I had the privilege of going to the AJKD editors meeting Kidney Week and saw first hand how IF colors a lot of what they do. Editor in chief, Dr. Levey talked about change in IF over the last decade and what happened over the last year. Then he talked about the different sections of the journal. One recurring entry are the narrative reviews. He says that these are rarely cited so increase the denominator of the IF without moving the numerator. Despite the fact that these hurt the IF they publish them anyways because they see it as part of their mission. Not every journal editor’s morals are so straight.

A different scoring system, called the H-index is used to rank authors and scientists.

Brent Thoma at Academic Life in Emergency Medicine has published a ranking system for blogs and online education. This has sparked an active and colorful debate, here and here. In terms of why he did it, and he said (paraphrasing) “A scoring system will come to open access medical education content. I would like it to evolve out of the community rather than have it imposed on the community. So let’s build our own score.”
Brent is an ER doc and all of the blogs he ranked were of interest to ER doctors. However he published his scoring algorithm and I used it to score PBFluids, Renal Fellow Network, Nephron Power, and eAJKD.
  1. PBFluids edged RFN with 3.02, good for 19th place among the 60 blogs he ranked.
  2. Renal Fellow Network came in right below PBF with a 2.94, good enough to tie for 20th on the list.
  3. eAJKD, scores 2.86, good for 21st place.
  4. Nephron Power had 2.18, good for 36th place.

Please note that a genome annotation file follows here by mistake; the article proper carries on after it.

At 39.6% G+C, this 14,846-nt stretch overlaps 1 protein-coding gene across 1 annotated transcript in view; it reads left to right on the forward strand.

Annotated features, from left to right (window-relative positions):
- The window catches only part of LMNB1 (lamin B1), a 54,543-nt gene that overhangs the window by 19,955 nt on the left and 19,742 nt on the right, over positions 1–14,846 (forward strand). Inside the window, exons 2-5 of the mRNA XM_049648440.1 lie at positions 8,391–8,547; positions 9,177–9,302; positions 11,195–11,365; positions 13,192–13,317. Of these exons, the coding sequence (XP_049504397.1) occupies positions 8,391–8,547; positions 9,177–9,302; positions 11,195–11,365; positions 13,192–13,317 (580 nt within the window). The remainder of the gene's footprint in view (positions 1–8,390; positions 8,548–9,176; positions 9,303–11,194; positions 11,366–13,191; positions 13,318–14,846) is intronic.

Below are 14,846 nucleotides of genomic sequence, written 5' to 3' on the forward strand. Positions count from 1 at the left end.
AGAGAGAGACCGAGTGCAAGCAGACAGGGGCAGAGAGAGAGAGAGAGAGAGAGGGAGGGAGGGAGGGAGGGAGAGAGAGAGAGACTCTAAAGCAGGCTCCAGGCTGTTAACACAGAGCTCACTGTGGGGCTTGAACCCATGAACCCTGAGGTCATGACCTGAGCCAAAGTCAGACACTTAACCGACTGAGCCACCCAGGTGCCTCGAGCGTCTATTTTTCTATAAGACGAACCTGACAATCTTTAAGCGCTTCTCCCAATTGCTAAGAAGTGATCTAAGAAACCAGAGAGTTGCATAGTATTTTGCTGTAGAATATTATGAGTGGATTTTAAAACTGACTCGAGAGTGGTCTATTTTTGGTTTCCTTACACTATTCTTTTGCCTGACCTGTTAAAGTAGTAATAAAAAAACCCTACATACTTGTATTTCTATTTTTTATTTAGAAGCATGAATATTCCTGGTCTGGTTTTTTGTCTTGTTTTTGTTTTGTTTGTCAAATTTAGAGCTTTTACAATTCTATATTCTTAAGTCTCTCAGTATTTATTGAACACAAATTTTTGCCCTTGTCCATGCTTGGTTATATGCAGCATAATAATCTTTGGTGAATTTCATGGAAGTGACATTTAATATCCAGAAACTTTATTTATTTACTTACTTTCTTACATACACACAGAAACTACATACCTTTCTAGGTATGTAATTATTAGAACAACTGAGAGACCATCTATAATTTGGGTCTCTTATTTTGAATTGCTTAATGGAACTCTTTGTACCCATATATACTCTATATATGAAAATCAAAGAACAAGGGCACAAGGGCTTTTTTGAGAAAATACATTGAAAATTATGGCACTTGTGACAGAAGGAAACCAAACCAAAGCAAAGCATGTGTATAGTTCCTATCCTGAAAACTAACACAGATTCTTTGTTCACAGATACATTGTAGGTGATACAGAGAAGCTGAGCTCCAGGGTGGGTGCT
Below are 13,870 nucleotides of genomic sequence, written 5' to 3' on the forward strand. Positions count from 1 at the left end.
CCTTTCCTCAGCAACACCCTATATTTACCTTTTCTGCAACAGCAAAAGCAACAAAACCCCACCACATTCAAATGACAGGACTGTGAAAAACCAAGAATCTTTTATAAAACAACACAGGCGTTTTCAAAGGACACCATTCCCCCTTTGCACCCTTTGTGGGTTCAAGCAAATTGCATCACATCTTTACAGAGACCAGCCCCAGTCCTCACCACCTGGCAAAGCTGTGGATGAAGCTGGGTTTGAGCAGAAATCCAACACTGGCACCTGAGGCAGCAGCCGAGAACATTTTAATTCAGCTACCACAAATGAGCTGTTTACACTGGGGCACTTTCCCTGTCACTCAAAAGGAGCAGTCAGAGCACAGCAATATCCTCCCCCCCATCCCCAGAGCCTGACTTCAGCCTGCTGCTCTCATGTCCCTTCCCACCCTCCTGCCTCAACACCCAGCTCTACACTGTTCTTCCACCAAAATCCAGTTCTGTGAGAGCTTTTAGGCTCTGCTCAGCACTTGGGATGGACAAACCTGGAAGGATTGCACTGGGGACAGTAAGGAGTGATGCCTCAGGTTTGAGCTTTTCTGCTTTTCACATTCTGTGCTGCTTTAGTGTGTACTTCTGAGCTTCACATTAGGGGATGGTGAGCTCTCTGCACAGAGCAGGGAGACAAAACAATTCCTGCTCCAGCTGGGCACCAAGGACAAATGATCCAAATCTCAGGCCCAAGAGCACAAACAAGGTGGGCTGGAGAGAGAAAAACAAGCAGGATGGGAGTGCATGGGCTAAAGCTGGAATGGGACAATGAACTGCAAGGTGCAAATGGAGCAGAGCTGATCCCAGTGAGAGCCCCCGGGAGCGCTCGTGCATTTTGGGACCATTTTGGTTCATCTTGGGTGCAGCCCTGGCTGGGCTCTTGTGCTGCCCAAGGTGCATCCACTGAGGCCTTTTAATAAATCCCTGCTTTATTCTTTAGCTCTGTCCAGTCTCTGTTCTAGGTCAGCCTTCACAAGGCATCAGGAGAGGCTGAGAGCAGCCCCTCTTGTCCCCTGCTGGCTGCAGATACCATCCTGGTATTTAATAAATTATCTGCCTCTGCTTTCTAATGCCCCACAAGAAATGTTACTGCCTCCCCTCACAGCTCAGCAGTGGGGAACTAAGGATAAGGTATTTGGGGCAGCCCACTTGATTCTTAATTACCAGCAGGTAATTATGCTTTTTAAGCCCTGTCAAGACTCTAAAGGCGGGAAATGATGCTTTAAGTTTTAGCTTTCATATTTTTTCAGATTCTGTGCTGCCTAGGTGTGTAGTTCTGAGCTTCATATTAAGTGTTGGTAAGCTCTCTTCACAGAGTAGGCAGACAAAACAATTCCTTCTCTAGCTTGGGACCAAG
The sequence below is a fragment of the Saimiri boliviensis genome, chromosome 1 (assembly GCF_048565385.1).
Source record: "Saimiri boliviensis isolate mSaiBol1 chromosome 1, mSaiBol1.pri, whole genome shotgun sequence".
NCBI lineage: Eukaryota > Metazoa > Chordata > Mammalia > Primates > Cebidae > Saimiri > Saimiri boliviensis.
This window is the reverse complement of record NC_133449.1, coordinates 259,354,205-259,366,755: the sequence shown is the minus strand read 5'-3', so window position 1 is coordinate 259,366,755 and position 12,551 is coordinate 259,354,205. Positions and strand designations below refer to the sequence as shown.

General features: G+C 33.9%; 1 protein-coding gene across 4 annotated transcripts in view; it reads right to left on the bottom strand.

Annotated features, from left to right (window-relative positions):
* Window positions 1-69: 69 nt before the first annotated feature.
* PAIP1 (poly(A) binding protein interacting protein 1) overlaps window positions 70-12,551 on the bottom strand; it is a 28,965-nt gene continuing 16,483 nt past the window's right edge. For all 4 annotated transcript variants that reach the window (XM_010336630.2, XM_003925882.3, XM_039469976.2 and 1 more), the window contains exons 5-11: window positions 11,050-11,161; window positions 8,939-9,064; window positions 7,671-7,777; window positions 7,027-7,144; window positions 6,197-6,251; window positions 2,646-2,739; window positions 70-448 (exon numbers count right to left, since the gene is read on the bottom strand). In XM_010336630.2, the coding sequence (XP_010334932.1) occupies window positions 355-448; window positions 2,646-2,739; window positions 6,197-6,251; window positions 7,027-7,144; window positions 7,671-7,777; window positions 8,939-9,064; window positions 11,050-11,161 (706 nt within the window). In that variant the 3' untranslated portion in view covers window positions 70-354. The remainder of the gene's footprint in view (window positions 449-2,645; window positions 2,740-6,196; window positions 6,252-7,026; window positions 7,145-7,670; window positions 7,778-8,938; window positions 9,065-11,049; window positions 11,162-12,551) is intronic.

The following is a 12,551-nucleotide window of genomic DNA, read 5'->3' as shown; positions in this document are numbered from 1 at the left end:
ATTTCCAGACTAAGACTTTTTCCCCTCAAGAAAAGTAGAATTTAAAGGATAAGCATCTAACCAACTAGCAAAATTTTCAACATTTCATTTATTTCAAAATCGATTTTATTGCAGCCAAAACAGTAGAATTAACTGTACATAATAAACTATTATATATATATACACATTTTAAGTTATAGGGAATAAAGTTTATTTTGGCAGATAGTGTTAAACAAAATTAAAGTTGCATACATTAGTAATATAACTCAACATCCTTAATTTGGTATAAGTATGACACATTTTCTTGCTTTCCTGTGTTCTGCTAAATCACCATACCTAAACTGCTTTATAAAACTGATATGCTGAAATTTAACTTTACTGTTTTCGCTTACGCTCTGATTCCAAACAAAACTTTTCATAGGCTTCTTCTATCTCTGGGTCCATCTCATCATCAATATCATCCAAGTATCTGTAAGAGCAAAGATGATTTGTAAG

None of those three had any Google+ presence and NephronPower was hurt by the lack of a Facebook page and minimal footprint on Twitter.
You can view my spreadsheet here. Please add your website if you would like. 
  • Alexa is the website rank according to Mine was 4,589,000. Enter the rank divided by 1,000. This is a measure of traffic.
  • Page Rank is google’s measure of quality by its analysis of incoming links (and likely a bunch more secret ingredients). You can find out a sites page rank here.
  • Twitter is the number of followers of the principle author.
  • Facebook is the number of likes for the blog on its facebook page.
  • Google+ is some metric around this failed social media site.
Here are how the three sites compared:
Everyone had the same page rank of 4 except NephronPower. Alexa traffic was close, but eAJKD had the highest traffic with RFN in second. PBFluids took first based on the strength of my Twitter following.
This is very interesting to me. I have been thinking about ways to measure blog quality as part of a follow-up study from my poster presentation at Kidney Week. I tracked posts/month to measure productivity but I had no way to assess if the posts were any good. The SM-i seems like a reasonable stab at answering this question, at least at the blog/author level.